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Writing From a Model

Writing From a Model

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Writing From a Model

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  1. Writing From a Model What wonderful writing has come out of our last work shop! • a dog chasing a horse • a shopper going to the mall • a roller coaster going for a spin • a boy going to the fair • one cloud going for a flight • another cloud going for a run • a pig working his way through a meal Each of these was unique in its own way. I saw interesting topics, great descriptive words, and loads of creative ideas. Please have a piece of paper and a pencil ready. We will use them during class this morning.

  2. Taking Notes Elluminate Writing Workshop November 15, 2010

  3. Taking Notes Outline Form • Topic • details • details Point Form • phrase • phrase Visual Organizers Charts Webbing idea idea idea heading sub-heading

  4. A unique form of note-taking for: Stick-figuring the less-verbal, the creative, or the purely adventurous

  5. A Bible study curriculum that engages the intellect while stimulating the imagination! PO Box 2123, Glenrock, WY 82637 Call Toll Free : 877-436-2317 Email : info@GrapevineStudies.com Website: www.GrapevineStudies.com used by permission

  6. Stick-figuring Beginner

  7. 1 2 3 4

  8. Stick-figuring Intermediate

  9. 1 2 3 4

  10. 5 6 7 8

  11. Your Turn Genesis 1: Beginner

  12. 1 2 3 4

  13. 5 6 7 8

  14. Your Turn Genesis 1: Intermediate

  15. 1 2 3 4

  16. 5 6 7 8

  17. Try Your Hand at Stick-figuring Socials / English / Bible Science / English You’ve read independently or as a group and now it is time for narration. Consider using stick-figuring as your mode of delivery. Literature Approach Identify your main character (human or otherwise). Show the basic sequence of events. Challenge older learners to go back and add details and specialized symbols. Orally “read” from your notes or use them to prepare a written composition. Explain a Process Identify the process - Make sure you are dealing with a process rather than a simple “how to”. Simple processes would include the water cycle, seed cycle, a migration route, or the life cycle of a frog. (imagine stick figuring a frog!) The evolutionary process could be considered both complex and theoretical. Show the basic sequence of events. Origin Stories Review the Creation story. Discuss how the Creation story was kept “pure” and how other stories have changed over time. Use the Creation story as a reference (a measuring rod) while you listen to other origin stories. Listen for fragments of Truth. Listen for distortions. Listen for outright differences. Devise a system for analyzing and identifying the similarities and differences. Example: • Stick figure the sequence of events • Circle events that are true to the original creation story. • Underline events that are distortions of Truth. • Lightly X events that are totally outside the framework of the original Creation story. History • Select a historical event or story • Show the basic sequence of events.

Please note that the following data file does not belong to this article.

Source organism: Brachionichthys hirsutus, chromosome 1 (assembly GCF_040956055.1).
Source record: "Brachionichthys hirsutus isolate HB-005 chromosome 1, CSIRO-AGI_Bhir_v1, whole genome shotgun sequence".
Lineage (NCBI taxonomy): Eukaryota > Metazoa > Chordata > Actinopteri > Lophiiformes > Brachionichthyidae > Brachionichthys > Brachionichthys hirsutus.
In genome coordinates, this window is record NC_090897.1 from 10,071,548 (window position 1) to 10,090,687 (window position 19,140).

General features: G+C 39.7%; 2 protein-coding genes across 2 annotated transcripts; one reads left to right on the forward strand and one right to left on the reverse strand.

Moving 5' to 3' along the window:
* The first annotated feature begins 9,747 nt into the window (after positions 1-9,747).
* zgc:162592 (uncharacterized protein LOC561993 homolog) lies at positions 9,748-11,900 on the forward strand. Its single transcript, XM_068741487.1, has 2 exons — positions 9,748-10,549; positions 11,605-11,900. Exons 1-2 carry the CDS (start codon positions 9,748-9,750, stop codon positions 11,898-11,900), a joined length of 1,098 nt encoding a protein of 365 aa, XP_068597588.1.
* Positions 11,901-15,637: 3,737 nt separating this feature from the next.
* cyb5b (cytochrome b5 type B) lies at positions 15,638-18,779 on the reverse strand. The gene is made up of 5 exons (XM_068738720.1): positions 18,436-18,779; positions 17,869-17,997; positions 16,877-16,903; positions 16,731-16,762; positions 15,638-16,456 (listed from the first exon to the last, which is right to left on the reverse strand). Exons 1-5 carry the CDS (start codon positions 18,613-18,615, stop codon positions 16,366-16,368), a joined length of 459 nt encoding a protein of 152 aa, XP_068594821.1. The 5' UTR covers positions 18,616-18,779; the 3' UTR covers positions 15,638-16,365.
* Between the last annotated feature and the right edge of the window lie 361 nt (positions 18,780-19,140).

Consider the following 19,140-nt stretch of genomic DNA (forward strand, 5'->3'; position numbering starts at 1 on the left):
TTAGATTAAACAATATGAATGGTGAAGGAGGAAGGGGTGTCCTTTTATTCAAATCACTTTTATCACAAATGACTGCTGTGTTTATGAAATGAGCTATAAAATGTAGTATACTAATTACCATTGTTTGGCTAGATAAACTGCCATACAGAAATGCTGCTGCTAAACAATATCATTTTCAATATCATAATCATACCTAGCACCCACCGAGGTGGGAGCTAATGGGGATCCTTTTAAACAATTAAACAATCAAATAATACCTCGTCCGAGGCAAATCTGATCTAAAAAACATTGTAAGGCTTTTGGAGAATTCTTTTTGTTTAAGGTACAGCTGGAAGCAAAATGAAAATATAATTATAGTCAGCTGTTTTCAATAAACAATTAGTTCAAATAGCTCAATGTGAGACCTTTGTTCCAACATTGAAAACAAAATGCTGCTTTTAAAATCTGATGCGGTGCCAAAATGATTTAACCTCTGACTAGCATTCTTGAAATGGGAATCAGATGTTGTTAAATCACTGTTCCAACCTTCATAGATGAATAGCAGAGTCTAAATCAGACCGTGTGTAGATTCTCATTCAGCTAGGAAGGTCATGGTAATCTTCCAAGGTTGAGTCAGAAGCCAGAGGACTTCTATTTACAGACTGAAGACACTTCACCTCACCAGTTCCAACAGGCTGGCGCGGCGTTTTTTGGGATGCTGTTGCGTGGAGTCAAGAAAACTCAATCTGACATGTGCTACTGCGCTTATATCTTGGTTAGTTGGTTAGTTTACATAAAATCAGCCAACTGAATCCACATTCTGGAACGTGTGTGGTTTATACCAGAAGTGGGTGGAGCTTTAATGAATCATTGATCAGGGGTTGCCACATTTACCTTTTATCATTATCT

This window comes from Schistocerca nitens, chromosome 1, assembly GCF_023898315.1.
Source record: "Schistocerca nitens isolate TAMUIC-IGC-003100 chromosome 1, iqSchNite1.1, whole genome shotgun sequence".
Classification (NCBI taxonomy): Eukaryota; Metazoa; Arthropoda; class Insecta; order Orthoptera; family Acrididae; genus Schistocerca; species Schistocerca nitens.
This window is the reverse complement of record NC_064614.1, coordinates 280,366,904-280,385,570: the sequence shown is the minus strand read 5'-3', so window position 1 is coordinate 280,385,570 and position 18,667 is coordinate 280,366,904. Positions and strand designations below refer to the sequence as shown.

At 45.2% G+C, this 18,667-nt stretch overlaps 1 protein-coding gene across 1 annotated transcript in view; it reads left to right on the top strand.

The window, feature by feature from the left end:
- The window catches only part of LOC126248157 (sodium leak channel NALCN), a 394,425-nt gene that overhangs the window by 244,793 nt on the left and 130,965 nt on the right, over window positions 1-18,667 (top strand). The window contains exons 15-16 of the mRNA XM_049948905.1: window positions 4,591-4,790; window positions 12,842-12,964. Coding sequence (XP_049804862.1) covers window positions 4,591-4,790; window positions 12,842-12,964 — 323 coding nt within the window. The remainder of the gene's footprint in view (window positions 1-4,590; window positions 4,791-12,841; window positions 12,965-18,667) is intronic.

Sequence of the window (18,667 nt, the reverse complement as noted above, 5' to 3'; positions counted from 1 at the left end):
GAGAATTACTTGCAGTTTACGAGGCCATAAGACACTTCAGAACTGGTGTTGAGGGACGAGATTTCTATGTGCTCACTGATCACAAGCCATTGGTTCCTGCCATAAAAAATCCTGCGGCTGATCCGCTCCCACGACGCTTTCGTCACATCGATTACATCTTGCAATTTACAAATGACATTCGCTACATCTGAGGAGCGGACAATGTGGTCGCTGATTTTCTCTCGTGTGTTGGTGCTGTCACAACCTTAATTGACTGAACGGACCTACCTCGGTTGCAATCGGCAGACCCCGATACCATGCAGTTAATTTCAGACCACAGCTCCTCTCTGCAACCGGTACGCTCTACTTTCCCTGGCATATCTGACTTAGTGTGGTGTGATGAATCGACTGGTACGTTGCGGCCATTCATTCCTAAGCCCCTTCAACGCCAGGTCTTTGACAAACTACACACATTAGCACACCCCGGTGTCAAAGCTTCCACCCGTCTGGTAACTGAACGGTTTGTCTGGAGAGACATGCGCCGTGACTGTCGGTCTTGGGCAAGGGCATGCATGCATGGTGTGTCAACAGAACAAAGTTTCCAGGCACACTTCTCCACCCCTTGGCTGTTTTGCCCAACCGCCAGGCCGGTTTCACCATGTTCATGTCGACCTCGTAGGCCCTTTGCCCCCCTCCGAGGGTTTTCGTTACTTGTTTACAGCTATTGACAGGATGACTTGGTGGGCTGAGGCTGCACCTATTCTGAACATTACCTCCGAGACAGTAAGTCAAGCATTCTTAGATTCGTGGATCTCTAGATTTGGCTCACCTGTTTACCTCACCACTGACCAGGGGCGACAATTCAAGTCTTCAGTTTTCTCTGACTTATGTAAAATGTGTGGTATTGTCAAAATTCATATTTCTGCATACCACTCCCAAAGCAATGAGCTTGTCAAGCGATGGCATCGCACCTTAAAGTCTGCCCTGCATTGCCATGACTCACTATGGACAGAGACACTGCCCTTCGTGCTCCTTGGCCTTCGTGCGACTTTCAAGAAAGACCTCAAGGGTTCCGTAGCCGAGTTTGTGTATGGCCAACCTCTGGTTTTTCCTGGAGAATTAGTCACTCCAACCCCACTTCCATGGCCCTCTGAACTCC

18. Resources and Ideas for Stick-figuring Socials / English / Bible Science / English Processes google: life cycle of a flower, frog, bird, butterfly, bee, fish…. Water cycle: http://www.youtube.com/watch?v=0_c0ZzZfC8c&feature=related (animation) Birth and eruption of a volcano Sequences How the needs of a baby animal are met How you interact with the seasonal changes in your part of the world (http://www.raz-kids.com/ See: The Four Seasons) Harvesting plants for food Exploring an extreme environment An organism adapting to changes in its environment Origin Stories • The Spirit of Canada (available at many libraries or from CHER). The Spirit of Canada is an Anthology of Canadian literature arranged in a sequence that follows the Canadian history timeline. It is a great Language Arts supplement for any Canadian history study. Like all anthologies, the stories are best read against the backdrop of Scripture as the “measuring rod” for truth. • All Is Beautiful: The Navajo Creation Story - A free audio book ... (http://www.podiobooks.com/title/all-is-beautiful-the-navajo-creation-story) • The Creation and Adam and Eve | Free Audio Story (A good example of the importance of using Scripture as a measuring rod. How many differences can you detect?) • Audio stories for children | Kids audio books | Listen online or ... History See the Course Links column of your Socials tab for: • Canadian History on the Web • The Canadian Encyclopedia • Far West - The Story of BC • A Concise History of BC • The Encyclopedia of BC